Kenichi (Ken) Tamama, MD, PhD, FCAP
Dr. Kenichi (Ken) Tamama is an Associate Professor of Pathology at the University of Pittsburgh School of Medicine. As a board-certified clinical pathologist, Dr. Tamama is a member of the Division of Clinical Chemistry. He is the Director of the Toxicology Laboratory and the Director of Pathology Resident Training in Clinical Chemistry. In addition, he is the Medical Director of Clinical Pathology (CP) Informatics in the UPMC.
Dr. Tamama received both his MD and PhD from Gunma University School of Medicine and Gunma University Graduate School of Medical Sciences, respectively, in Japan. He finished his clinical pathology (laboratory medicine) residency training and a post-doctoral research fellowship at the University of Pittsburgh.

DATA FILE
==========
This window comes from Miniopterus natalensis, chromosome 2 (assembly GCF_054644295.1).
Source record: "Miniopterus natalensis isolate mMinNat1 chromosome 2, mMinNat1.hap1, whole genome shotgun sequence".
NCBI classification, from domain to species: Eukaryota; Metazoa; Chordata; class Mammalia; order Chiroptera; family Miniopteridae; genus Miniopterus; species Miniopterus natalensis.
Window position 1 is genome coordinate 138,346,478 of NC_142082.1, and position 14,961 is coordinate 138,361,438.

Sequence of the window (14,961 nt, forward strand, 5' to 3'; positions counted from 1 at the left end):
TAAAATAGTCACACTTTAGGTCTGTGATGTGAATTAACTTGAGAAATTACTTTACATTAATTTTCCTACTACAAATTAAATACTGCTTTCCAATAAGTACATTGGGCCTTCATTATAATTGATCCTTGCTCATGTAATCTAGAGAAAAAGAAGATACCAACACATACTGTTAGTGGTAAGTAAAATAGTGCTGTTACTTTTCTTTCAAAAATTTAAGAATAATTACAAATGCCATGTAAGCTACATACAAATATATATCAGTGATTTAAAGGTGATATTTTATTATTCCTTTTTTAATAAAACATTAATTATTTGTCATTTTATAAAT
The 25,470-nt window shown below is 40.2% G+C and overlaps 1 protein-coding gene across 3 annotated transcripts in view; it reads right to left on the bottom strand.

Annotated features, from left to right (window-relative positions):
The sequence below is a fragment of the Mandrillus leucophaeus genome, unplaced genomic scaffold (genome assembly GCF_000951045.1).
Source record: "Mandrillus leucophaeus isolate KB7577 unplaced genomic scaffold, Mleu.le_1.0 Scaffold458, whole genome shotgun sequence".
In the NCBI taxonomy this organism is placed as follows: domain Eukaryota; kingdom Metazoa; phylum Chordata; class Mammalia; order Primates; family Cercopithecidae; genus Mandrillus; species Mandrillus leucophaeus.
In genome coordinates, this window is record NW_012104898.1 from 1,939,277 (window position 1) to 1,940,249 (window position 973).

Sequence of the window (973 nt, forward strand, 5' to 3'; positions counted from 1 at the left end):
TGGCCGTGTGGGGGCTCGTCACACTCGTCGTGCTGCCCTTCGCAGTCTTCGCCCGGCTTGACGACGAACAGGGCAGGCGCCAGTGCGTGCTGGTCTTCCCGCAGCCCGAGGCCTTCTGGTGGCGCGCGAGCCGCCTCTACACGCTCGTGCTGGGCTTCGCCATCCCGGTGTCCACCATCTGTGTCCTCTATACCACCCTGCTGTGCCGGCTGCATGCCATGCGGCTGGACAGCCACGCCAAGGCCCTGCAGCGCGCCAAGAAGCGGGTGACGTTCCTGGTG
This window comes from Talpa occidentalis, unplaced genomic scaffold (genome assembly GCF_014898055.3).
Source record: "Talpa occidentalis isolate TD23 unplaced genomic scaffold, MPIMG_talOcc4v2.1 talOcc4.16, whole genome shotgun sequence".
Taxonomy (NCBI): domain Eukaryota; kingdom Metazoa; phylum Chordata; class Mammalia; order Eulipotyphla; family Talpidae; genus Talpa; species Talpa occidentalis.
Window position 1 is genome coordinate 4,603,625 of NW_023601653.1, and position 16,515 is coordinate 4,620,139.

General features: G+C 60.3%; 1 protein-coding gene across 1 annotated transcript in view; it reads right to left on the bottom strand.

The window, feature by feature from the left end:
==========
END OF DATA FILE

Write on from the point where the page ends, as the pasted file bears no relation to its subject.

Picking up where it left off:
Dr. Tamama is a member of several organizations, including but not limited to, the American Association for Clinical Chemistry (AACC), the Wound Healing Society (WHS), and the Academy of Clinical Laboratory Physicians and Scientists (ACLPS).
Dr. Tamama discovered a novel and rare medical condition called urinary auto-brewery syndrome. This report was covered by more than 100 news articles internationally in multiple languages, including CNN, USA Today, Washington Post, Philadelphia Inquirer, IFL Science, Insider, Lemonde (in French), and Newsweek (Japanese version) in spring 2020.
Dr. Tamama’s current research interests include: 1.) Molecular mechanism of cellular rejuvenation upon spheroid formation in vitro; 2.) Wound repair and tissue regenerative capability of bone marrow mesenchymal stem cells; 3.) Immunomodulatory capability of bone marrow mesenchymal stem cells; 4.) Development of laboratory testing of newly emerging drugs of abuse; 5.) Pathophysiology of urinary auto-brewery syndrome; 6.) Microbiome; and 7.) Metabolome.
He is an ad hoc reviewer for over 30 publications, including Wound Repair and Regeneration, Stem Cells and Development, and American Journal of Physiology Cell Physiology, amongst others.
View a list of Dr. Tamama’s publications here.